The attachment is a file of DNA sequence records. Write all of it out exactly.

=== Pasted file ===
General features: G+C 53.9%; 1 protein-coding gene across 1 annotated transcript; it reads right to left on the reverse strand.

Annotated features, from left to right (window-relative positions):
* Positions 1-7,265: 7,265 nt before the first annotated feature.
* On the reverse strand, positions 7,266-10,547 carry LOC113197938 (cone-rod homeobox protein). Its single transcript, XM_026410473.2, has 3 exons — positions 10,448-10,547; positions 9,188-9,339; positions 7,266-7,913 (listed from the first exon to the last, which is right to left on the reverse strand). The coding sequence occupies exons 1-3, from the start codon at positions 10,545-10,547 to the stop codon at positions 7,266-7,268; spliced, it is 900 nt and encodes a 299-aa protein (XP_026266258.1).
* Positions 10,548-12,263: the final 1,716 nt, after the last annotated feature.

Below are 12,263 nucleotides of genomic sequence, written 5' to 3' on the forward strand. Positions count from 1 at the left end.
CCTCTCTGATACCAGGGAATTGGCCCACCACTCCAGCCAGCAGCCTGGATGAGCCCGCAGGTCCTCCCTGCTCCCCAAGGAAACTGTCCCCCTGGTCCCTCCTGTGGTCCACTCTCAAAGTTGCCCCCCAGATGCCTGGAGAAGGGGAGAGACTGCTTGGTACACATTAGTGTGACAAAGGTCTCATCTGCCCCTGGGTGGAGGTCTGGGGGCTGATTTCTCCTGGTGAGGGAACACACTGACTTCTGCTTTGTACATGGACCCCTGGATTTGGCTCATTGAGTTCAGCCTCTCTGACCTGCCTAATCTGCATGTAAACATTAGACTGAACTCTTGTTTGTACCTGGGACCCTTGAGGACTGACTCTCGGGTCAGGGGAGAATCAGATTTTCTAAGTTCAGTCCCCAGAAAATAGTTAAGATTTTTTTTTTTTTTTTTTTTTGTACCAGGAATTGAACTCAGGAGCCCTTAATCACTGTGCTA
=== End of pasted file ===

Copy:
General features: G+C 53.9%; 1 protein-coding gene across 1 annotated transcript; it reads right to left on the reverse strand.

Annotated features, from left to right (window-relative positions):
* Positions 1-7,265: 7,265 nt before the first annotated feature.
* On the reverse strand, positions 7,266-10,547 carry LOC113197938 (cone-rod homeobox protein). Its single transcript, XM_026410473.2, has 3 exons — positions 10,448-10,547; positions 9,188-9,339; positions 7,266-7,913 (listed from the first exon to the last, which is right to left on the reverse strand). The coding sequence occupies exons 1-3, from the start codon at positions 10,545-10,547 to the stop codon at positions 7,266-7,268; spliced, it is 900 nt and encodes a 299-aa protein (XP_026266258.1).
* Positions 10,548-12,263: the final 1,716 nt, after the last annotated feature.

Below are 12,263 nucleotides of genomic sequence, written 5' to 3' on the forward strand. Positions count from 1 at the left end.
CCTCTCTGATACCAGGGAATTGGCCCACCACTCCAGCCAGCAGCCTGGATGAGCCCGCAGGTCCTCCCTGCTCCCCAAGGAAACTGTCCCCCTGGTCCCTCCTGTGGTCCACTCTCAAAGTTGCCCCCCAGATGCCTGGAGAAGGGGAGAGACTGCTTGGTACACATTAGTGTGACAAAGGTCTCATCTGCCCCTGGGTGGAGGTCTGGGGGCTGATTTCTCCTGGTGAGGGAACACACTGACTTCTGCTTTGTACATGGACCCCTGGATTTGGCTCATTGAGTTCAGCCTCTCTGACCTGCCTAATCTGCATGTAAACATTAGACTGAACTCTTGTTTGTACCTGGGACCCTTGAGGACTGACTCTCGGGTCAGGGGAGAATCAGATTTTCTAAGTTCAGTCCCCAGAAAATAGTTAAGATTTTTTTTTTTTTTTTTTTTTGTACCAGGAATTGAACTCAGGAGCCCTTAATCACTGTGCTA